"I should be very sorry for any of the cattle-boys we came upon to-night," he said.

Grant only nodded, and just then a shout went up from the head of the straggling line, and a man waved his hand.

"Heading for the river!" he said. "We'll find him in the timber. He can't cross the ice."

The line divided, and Grant and Breckenridge rode on with the smaller portion, while the rest swung wide to the right. In front of them the Cedar flowed through its birch-lined gully as yet but lightly bound with ice, and Breckenridge guessed that the men who had left them purposed cutting off the fugitive from the bridge. It was long before the first dim birches rose up against the sky, and the white wilderness was very still and the frost intense when they floundered into the gloom of the bluff at the hour that man's vitality sinks to its lowest. Every crackle of a brittle branch rang with horrible distinctness, and now and then a man turned in his saddle and glanced at his neighbour when from the shadowy hollow beneath them rose the sound of rending ice. The stream ran fast just there, and there had been but a few days' frost.

They rode at a venture, looking about them with strained intentness, for they had left the guiding trail behind them now. Suddenly a faint cry came out of the silence followed by a beat of hoofs that grew louder every second, until it seemed to swell into a roar. Either there was clearer ground in the bluff, or the rider took his chances blindly so long as he made haste.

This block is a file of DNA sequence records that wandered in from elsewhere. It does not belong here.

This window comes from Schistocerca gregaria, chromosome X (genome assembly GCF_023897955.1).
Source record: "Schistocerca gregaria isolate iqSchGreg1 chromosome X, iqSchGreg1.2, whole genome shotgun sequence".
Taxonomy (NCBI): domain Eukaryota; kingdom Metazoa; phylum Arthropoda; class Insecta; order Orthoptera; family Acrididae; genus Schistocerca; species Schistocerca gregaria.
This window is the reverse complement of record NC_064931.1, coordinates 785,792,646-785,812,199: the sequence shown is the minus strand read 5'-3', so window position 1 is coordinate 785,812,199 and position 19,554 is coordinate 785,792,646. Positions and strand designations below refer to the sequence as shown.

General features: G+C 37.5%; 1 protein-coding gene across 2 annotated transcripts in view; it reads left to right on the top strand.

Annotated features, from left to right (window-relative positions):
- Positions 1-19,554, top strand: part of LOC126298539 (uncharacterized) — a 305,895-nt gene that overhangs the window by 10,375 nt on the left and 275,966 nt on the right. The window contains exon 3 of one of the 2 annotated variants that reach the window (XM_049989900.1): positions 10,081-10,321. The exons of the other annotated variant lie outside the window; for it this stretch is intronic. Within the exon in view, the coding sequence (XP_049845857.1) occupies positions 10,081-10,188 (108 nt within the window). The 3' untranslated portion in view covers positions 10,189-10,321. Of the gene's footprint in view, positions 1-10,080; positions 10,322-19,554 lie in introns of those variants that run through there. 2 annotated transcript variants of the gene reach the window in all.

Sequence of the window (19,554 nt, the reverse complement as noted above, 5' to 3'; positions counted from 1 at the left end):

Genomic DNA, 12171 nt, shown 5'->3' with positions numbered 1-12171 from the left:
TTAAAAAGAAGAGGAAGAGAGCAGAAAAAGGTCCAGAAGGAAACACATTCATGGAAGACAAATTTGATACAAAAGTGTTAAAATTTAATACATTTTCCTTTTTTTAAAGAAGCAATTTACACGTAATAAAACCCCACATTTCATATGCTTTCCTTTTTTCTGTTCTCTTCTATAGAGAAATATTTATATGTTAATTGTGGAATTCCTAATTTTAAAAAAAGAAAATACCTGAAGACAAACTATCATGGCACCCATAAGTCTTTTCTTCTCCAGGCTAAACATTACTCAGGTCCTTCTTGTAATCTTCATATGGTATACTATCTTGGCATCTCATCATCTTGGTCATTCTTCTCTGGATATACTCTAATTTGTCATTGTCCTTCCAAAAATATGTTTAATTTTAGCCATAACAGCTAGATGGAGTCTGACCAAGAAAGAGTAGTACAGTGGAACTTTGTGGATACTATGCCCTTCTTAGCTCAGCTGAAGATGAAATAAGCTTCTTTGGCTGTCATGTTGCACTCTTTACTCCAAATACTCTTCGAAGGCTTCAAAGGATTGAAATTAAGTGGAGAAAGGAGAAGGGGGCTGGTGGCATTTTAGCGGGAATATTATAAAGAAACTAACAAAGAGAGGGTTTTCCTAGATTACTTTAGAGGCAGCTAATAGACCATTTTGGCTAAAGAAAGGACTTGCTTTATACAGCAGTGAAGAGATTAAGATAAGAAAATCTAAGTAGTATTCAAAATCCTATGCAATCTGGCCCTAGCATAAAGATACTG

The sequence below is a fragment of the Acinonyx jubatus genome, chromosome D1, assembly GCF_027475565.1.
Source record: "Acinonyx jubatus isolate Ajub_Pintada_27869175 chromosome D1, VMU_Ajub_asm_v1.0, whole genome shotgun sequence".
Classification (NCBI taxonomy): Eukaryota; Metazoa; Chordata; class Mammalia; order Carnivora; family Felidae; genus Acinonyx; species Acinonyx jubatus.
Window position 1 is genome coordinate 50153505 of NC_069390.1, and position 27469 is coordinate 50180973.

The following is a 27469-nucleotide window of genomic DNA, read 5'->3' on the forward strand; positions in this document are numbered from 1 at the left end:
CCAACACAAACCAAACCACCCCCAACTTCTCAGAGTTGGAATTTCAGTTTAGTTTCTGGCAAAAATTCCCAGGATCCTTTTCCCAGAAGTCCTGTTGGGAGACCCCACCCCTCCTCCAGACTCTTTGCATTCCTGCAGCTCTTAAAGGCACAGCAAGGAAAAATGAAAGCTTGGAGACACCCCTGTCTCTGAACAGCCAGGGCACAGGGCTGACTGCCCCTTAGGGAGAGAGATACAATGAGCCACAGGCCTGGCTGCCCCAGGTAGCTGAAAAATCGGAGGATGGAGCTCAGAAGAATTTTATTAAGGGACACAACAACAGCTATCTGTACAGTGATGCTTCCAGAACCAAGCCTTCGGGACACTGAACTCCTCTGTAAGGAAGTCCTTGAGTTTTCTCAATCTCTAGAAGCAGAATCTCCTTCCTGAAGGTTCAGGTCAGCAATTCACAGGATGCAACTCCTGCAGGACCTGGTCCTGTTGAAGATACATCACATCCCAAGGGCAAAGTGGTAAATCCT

The men spread out at a low command, and Breckenridge smiled mirthlessly as he remembered the restrained eagerness with which he had waited outside English covers when the quarry was a fox. He could feel his heart thumping furiously, and his mittened hands would tremble on the bridle. It seemed that the fugitive kept them waiting a horribly long while.

Then, there was a shout close by him, Grant's horse shot forward and he saw a shadowy object flash by amidst the trees. Hand and heel moved together, and the former grew steady again as he felt the spring of the beast under him and the bitter draught upon his cheek. His horse had rested, and the fugitive's was spent. Where he was going he scarcely noticed, save that it was down hill, for the birches seemed flying up to him, and the beast stumbled now and then. He was only sure that he was closing with the flying form in front of him.

The trees grew blurred together; he had to lean forward to evade the thrashing branches. His horse was blundering horribly, the slope grew steeper still, the ground beneath the dusty snow and fallen leaves was granite hard; but he was scarcely a length away, a few paces more would bring him level, and his right hand was stretched out for a grip of the stranger's bridle.

A hoarse shout came ringing after him, and Breckenridge fancied it was a warning. The river was close in front and only thinly frozen yet, but he drove his heels home again. If the fugitive could risk the passage of the ice, he could risk it, too. There was another sound that jarred across the hammering of the hoofs, a crash, and Breckenridge was alone, struggling with his horse. They reeled, smashing through withered bushes and striking slender trees, but at last he gained the mastery, and swung himself down from the saddle. Already several mounted men were clustered about something, while just before he joined them there was another crash, and a little thin smoke drifted among the trees. Then, he saw one of them snap a cartridge out of his rifle, and that a horse lay quivering at his feet. A man stood beside it, and Grant was speaking to him, but Breckenridge scarcely recognized his voice.

"We want everything you took from Quilter, the papers first," he said. "Light that lantern, Jake, and then the rest stand round. I want you to notice what he gives me."

The man, saying nothing, handed him a crumpled packet, and Grant, tearing it open, passed the cover to the rest.

"You know that writing?" he said.

There was a murmur of assent, and Grant took a paper from those in his hand, and gave it to a man who held it up in the blinking light of the lantern. "Now," he said, "we want to make sure the dollars he took from Quilter agree with it. Hand them over."